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Comment author: [deleted] 27 December 2010 02:05:34AM -1 points [-]

Try to be objective and consider whether a donation to the Singularity Institute is the most efficient charitable "investment"? Here's a simple argument that it's most unlikely. What's the probability that posters would stumble on the very most efficient investment: it requires research. Rationalists don't accede this way to the representativeness heuristic, which leads the donor to choose the recipient readily accessible to consciousness.

Relying on heuristics where their deployment is irrational, however, isn't the main reason the Singularity Institute is an attractive recipient for posters to Less Wrong. The first clue is the celebration of persons who have made donations and the eagerness of the celebrated to disclose their contribution.

Donations are almost entirely signaling. The donations disclosed in comments here signal your values, or more precisely, what you want others to believe are your values. The Singularity Institute is hailed here; donations signal devotion to a common cause. Yes, even donating based on efficiency criteria is signaling and much as other donations. It signals that the donor is devoted to rationality.

The inconsistent over-valuation of the Singularity Institute might be part of the explanation for why rationality sometimes seems not to pay off: the "rational" analyze everyone's behavior but their own. When dealing with their own foibles, rationalists abdicate rationality when evaluating their own altruism,

Comment author: AlexU 27 December 2010 11:31:28PM *  3 points [-]

Why has this comment been downvoted so much? It's well-written and makes some good points. I find it really disheartening every time I come on here to find that a community of "rationalists" is so quick to muffle anyone who disagrees with LW collective opinion.

In response to Were atoms real?
Comment author: AlexU 14 December 2010 02:59:11PM *  10 points [-]

Half the more "philosophical" posts on here seem like they're trying to reinvent the wheel. This issue has been discussed a lot by philosophers and there's already an extensive literature on it. Check out http://plato.stanford.edu/entries/scientific-realism/ for starters. Nothing wrong with talking about things that have already talked about, of course, but it would probably be good at least to acknowledge that this is a well-established area of thought, with a known name, with a lot of sophisticated thinking already underway, rather than having the mindset that Less Wrong is single-handedly inventing Western philosophy from scratch.

In response to Pain
Comment author: AlexU 03 August 2009 02:11:36PM *  0 points [-]

The difficulty of answering this question suggests one possibility: pain might very well be the only intrinsically bad thing there is. Pain is bad simply because it is bad, in a way that nothing else is. It could be argued that the "goodness" or "badness" of everything else is reducible to how much pain qualia it causes or prevents.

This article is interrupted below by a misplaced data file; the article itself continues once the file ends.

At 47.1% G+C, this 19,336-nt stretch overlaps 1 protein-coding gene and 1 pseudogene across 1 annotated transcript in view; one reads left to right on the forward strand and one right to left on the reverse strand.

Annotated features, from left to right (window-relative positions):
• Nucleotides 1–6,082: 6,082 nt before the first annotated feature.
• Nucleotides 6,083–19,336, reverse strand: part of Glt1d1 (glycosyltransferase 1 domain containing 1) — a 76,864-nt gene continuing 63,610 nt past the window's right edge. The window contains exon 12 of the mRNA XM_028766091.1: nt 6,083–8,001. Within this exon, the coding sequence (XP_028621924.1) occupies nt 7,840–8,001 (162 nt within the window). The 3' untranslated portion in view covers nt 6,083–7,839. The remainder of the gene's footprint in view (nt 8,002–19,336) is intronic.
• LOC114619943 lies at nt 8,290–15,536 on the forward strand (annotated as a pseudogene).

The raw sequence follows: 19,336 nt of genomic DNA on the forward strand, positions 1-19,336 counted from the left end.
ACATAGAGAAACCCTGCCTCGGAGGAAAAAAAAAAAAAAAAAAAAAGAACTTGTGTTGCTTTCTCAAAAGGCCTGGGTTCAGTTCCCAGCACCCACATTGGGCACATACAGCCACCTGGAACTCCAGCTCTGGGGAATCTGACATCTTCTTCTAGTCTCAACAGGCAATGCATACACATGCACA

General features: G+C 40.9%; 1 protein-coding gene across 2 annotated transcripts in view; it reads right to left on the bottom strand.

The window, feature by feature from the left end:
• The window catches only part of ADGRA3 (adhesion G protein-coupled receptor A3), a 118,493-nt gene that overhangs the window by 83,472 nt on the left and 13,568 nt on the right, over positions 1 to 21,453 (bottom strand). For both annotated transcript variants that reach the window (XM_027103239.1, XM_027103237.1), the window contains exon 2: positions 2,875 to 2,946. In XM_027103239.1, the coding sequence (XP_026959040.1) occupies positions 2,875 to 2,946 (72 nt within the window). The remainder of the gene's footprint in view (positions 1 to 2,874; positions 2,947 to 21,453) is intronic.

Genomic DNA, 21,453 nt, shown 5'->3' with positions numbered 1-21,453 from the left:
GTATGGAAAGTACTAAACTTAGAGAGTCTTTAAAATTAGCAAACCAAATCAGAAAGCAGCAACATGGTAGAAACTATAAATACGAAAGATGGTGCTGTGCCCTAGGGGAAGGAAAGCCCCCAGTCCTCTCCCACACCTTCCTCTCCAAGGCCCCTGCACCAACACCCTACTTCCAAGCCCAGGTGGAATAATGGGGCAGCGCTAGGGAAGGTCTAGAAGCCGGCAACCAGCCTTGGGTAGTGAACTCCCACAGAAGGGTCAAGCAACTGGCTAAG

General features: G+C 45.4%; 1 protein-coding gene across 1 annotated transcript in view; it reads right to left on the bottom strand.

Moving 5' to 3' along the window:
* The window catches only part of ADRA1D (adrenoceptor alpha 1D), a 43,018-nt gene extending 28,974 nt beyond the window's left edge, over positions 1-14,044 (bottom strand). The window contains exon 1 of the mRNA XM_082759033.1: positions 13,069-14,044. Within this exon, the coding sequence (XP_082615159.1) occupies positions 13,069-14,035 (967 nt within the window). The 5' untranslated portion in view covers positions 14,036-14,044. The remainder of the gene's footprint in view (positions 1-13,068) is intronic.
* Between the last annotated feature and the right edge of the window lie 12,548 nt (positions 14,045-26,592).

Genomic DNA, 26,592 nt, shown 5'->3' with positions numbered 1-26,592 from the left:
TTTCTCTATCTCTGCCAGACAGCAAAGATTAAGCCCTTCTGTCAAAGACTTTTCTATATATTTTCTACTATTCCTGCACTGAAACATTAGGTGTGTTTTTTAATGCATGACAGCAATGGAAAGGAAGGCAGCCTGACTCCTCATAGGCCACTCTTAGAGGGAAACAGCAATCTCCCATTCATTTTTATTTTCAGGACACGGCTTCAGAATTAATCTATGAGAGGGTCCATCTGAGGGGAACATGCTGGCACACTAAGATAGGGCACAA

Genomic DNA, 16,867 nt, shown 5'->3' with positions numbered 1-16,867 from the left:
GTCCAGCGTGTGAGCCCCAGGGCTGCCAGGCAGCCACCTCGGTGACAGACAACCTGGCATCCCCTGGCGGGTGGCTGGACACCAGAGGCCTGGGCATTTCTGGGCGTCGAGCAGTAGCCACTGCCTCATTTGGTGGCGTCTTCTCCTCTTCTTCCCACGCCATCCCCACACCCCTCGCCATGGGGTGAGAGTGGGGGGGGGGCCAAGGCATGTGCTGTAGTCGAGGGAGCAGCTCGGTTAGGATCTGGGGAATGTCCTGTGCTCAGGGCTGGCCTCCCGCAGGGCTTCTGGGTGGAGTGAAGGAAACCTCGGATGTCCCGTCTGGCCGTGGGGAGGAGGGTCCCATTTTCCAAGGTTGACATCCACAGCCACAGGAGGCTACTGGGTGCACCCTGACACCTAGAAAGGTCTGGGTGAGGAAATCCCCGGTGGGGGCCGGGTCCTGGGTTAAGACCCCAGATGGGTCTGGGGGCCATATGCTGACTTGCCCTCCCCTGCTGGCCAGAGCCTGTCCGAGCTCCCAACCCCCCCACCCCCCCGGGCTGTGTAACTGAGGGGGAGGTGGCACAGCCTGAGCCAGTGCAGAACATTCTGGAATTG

Comment author: AlexU 24 July 2009 02:31:16PM *  1 point [-]

Lots of great stuff in this post. Don't have time to comment on anything in particular, but just wanted to say: this is the best-written piece I've ever seen on lesswrong. Keep writing.

Comment author: prase 01 July 2009 08:52:13AM 0 points [-]

I have never understood the difference between weak and strong atheism. Either I think God probably exists or that he probably doesn't, but what's the difference between lack of belief in a proposition and a belief in its converse? Is it that, say, who thinks that God doesn't exist with p=0.8 is a weak atheist while with p=1-10^(-9) he would be a strong one? Or is a weak atheist only who has suspended judgement (what's the difference from an agnostic, then)?

Comment author: AlexU 01 July 2009 01:54:37PM 3 points [-]

Quick: is there an 85 year old former plumber by the name of Saul Morgan eating a breakfast of steak and eggs in a diner in North Side of Chicago right now? Who knows, right? You certainly don't have an affirmative belief that there is, but it's also true that, perhaps up until this moment, you didn't affirmatively believe that there wasn't such a man either. Lacking a belief in something is not the same as believing in its converse. To affirmatively believe in the non-existence of every conceivable entity or the falsity of ever proposition would require an infinite number of beliefs.

Comment author: AlexU 03 May 2009 07:59:47PM 0 points [-]

I eat anything. Make a conscious choice to eat healthy stuff and avoid junk food and simple carbs when convenient. Preferred eating pattern is to basically graze all day long. That, as well as a general indifference toward food (I find eating to be a bit of an irritating necessity, and never have cravings for anything) are enough to keep me trim. Probably worth noting that I wasn't always this way; up through college, I loved eating crap foods, sweets, carbs, soda, etc. Permanent preference changes take time, but can happen.

Most vegetarians/vegans strike me as sanctimonious twits, who are more often than not no healthier than anyone else.

Comment author: jimrandomh 01 May 2009 06:19:49PM 2 points [-]

Suppose that I live on a holodeck but don't know it, such that anything I look at closely follows reductionist laws, but things farther away only follow high-level approximations, with some sort of intelligence checking the approximations to make sure I never notice an inconsistency. Call this the holodeck hypothesis. Suppose I assign this hypothesis probability 10^-4.

Now suppose I buy one lottery ticket, for the first time in my life, costing $1 with a potential payoff of $10^7 with probability 10^-8. If the holodeck hypothesis is false, then the expected value of this is $10^710^-8 - $1 = $-0.90. However, if the holodeck hypothesis is true, then someone outside the simulation might decide to be nice to me, so the probability that it will win is more like 10^-3. (This only applies to the first ticket, since someone who would rig the lottery in this way would be most likely to do so on their first chance, not a later chance.) In that case, the expected payoff is $10^710^-3 - $1 = $10^4. Combining these two cases, the expected payoff for buying a lottery ticket is +$0.10.